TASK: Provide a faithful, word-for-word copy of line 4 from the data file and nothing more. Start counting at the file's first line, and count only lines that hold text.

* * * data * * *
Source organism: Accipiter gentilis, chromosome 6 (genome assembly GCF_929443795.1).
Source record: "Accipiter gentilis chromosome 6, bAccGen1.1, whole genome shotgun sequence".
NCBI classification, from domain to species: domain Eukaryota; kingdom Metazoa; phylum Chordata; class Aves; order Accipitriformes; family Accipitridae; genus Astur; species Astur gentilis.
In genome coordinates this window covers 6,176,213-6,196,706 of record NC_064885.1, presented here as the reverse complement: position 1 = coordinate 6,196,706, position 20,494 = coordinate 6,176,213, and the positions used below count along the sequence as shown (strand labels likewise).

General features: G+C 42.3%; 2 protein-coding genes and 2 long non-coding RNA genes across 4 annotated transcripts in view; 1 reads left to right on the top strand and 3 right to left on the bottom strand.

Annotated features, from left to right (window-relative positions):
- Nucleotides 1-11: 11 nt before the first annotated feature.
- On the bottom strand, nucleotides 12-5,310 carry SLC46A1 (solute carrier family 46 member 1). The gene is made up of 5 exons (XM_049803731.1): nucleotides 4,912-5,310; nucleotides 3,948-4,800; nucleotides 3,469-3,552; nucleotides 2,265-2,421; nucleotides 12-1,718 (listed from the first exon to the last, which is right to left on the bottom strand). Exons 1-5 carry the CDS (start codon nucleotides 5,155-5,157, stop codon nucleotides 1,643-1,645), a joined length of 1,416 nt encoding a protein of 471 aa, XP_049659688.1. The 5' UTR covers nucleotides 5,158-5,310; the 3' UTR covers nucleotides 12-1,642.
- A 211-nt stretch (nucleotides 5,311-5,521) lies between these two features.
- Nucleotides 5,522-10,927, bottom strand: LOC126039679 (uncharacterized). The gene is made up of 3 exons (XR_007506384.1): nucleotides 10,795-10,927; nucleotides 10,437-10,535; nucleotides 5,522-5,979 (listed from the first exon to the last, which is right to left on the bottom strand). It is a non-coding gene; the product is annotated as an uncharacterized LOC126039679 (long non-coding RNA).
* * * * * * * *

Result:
In genome coordinates this window covers 6,176,213-6,196,706 of record NC_064885.1, presented here as the reverse complement: position 1 = coordinate 6,196,706, position 20,494 = coordinate 6,176,213, and the positions used below count along the sequence as shown (strand labels likewise).